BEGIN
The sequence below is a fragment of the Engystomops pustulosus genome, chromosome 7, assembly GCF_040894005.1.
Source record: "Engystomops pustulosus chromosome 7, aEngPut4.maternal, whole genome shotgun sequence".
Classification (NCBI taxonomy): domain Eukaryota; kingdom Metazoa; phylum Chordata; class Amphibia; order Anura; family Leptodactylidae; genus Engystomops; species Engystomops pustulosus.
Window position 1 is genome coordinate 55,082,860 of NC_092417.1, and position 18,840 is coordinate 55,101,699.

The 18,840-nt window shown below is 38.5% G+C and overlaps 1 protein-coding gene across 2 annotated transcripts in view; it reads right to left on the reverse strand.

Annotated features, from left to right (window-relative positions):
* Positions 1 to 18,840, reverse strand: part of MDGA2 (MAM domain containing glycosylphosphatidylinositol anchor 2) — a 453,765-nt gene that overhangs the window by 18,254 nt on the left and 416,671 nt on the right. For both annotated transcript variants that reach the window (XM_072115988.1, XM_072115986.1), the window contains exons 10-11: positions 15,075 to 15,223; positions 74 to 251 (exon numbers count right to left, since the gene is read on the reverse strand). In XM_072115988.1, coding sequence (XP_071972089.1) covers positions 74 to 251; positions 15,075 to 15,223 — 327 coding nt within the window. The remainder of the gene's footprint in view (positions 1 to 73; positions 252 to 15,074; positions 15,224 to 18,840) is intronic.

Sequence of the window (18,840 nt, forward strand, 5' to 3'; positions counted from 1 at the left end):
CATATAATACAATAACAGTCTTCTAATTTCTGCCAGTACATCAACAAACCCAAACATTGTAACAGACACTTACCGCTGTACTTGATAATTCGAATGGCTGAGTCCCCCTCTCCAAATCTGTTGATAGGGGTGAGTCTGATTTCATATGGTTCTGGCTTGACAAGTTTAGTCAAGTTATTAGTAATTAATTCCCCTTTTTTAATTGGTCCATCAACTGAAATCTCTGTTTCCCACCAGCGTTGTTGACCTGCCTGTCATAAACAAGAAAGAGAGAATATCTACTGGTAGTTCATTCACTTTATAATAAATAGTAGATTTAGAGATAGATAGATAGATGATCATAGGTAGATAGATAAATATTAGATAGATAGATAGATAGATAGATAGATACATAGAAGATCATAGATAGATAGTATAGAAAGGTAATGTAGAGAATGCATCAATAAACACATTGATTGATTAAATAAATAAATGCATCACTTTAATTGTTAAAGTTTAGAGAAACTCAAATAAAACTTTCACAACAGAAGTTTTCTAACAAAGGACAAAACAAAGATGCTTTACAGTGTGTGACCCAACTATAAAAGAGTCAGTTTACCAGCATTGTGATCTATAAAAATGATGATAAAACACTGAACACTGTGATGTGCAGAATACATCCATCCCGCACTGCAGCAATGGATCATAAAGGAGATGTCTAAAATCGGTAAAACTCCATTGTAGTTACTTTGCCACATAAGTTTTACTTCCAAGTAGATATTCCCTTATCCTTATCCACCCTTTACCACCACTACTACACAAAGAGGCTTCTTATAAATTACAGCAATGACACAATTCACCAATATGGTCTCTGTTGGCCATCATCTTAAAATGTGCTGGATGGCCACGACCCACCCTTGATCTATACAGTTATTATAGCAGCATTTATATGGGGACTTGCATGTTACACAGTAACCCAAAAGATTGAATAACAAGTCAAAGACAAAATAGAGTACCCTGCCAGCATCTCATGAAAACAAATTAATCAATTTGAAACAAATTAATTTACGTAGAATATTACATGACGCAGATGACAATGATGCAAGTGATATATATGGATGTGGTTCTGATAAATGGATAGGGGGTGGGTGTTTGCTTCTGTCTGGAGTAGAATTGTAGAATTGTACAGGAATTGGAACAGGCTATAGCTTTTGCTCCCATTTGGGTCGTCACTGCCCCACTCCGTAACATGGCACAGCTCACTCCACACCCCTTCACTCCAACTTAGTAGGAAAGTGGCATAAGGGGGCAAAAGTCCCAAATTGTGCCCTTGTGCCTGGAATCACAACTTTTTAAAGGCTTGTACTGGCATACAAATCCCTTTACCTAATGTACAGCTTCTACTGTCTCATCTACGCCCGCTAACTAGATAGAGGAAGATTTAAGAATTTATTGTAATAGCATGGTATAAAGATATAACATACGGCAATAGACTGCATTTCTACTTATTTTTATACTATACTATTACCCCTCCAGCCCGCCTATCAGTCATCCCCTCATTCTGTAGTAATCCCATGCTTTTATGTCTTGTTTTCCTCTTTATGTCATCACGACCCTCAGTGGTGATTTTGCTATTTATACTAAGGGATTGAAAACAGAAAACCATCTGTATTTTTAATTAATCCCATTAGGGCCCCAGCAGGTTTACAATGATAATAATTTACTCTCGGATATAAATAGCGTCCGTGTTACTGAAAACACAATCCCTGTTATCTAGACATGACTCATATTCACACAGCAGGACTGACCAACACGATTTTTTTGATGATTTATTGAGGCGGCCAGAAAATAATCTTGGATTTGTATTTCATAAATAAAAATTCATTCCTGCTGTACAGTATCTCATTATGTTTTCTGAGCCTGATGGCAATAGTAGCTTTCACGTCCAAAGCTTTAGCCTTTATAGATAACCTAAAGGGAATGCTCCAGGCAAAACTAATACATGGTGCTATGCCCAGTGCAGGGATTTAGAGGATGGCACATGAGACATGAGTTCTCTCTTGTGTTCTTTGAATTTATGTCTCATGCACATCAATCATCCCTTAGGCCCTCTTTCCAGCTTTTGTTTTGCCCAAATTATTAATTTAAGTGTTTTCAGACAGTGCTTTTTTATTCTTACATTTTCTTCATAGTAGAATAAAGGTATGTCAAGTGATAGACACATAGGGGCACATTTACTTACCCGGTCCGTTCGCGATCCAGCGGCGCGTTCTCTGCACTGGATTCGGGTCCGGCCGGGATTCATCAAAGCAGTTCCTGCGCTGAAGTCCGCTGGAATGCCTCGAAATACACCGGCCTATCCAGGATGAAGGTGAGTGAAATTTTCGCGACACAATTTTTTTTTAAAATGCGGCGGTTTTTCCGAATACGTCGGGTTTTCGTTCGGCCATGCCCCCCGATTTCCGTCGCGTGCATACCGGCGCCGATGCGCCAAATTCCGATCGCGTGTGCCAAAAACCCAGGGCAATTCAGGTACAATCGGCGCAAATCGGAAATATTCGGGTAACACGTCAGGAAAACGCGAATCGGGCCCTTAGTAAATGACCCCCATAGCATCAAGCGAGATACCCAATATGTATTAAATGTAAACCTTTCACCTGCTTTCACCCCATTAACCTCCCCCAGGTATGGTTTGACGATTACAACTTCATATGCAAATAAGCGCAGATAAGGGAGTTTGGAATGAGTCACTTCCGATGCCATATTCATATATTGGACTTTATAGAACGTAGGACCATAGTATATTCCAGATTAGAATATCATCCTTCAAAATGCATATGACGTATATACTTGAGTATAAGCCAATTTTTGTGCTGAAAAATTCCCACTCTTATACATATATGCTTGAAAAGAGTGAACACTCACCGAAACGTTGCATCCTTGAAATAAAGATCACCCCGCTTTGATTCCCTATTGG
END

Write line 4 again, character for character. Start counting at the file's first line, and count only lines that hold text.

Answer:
Window position 1 is genome coordinate 55,082,860 of NC_092417.1, and position 18,840 is coordinate 55,101,699.